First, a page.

Her potential future darkens considerably when Lean discovers that her mother is Sarafine, the highly feared Dark One. If history is destiny, Lena has good reason to be concerned that the Dark will claim her.As her birthday gets closer, she begins to use her power in ways she knows is wrong in order to find a way out. Even Ethan has a moment of concern:
“It felt like a line had been crossed, and now I didn’t know where we stood, or if she could ever cross back over to where I was. Where she used to be.”
At her Claiming, her grief and rage erupt into cataclysmic destruction. The Dark Ones appear destroyed – but not before her mother kills Ethan. When Lena uses a powerful but very Dark spell to bring him back to life, she unwittingly sacrifices the life of Macon for Ethan. Dark Power has a price.
Fortunately for her (and the ongoing sequels), her sprint across Ethan’s moral line alters the Claiming. Now, she is a child of both Light and Dark. She has Claimed herself – at least for another year. Only one word has changed in the soundtrack of her life:
“Seventeen moons, seventeen years, seventeen of your deepest fears…”
I am torn about what to say in conclusion. On the one hand, I really like the message about overcoming the many daunting ways in which life molds us into a particular kind of person.
In an interview, Ms. Garcia noted that Ridley, who was Claimed by the Dark against her will, “has to live with the consequences of a choice she didn’t get to make. Is there anything more tragic? “
Probably, but I’m not going to argue too much. I have seen too many teens forced to carry an undeserved burden of abuse, neglect, disdain, and humiliation. As far as they can tell, this is life. This is all they have to anticipate. I have to give some kind of shaky “thumbs up” to a book that tells kids that their history is not their destiny.
I wonder, though, where we should rank having to bear the consequences of bad choices freely made. Is that tragic? Lena is clearly sliding downhill, and she’s picking up speed. Are we supposed to grieve or cheer for her? I wasn’t entirely sure. Perhaps the rest of the series will provide more answers. However, that unresolved dilemma is not my only concern.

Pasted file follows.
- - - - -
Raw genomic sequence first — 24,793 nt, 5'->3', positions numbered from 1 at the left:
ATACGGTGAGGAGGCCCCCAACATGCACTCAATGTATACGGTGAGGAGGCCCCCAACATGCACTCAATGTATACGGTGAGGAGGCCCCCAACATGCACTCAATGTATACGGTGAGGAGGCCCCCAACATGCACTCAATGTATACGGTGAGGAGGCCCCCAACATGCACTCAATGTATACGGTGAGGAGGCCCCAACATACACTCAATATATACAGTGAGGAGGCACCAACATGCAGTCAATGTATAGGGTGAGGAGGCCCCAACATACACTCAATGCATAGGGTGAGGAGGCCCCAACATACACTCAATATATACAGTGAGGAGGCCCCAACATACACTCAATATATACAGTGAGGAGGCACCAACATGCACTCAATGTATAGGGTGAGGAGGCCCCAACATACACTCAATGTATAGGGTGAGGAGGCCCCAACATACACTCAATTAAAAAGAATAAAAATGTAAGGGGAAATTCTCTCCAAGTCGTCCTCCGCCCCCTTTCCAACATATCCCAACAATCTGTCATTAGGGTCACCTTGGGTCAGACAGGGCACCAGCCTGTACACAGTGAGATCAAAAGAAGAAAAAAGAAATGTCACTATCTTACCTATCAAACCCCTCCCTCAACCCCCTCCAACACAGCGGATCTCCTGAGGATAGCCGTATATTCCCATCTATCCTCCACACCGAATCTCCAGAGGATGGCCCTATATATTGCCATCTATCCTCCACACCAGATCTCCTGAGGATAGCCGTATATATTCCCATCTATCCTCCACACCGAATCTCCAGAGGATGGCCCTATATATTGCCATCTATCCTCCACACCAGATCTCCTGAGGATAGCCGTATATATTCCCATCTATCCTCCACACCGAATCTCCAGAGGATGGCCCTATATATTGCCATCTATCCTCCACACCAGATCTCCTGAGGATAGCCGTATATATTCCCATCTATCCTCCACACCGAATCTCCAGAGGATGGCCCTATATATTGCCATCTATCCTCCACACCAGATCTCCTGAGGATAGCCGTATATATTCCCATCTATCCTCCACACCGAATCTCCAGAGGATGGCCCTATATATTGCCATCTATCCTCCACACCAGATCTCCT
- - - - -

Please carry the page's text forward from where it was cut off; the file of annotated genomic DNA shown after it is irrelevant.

The supernatural people in Beautiful Creatures are a bit like the X-Men, with a biological nature that makes them “super,” but there are plenty of nods to the occult and a vague, underlying Force. The Book of Moons claims that Dark power is the source of all power, including the light. It is a spiritually murky world.
The Christian people in the town are all judgmental and hypocritical. True, many Christians are, but it would have been nice to have at least a few token characters to represent the genuine heart of the faith. The Casters dismiss the language of God and Satan as human attempts to understand what's going on. What they think is going on is never fully explained. God is absent, but demigods are everywhere. It's southern gothic mythology without the back story.
The beginning of Beautiful Creatures quotes Martin Luther King Jr.:
“Darkness cannot drive out darkness; only light can do that. Hate cannot drive out hate; only love can do that.”
Lena has brought on a storm because of her power, but she may yet blow the darkness away as the series unfolds. As of now, the clouds don’t look like they will be going away any time soon. Beautiful Creatures does offer some light, but I’m not sure it shines brightly enough for those who need to be truly set free from the darkness that lurks inside us all.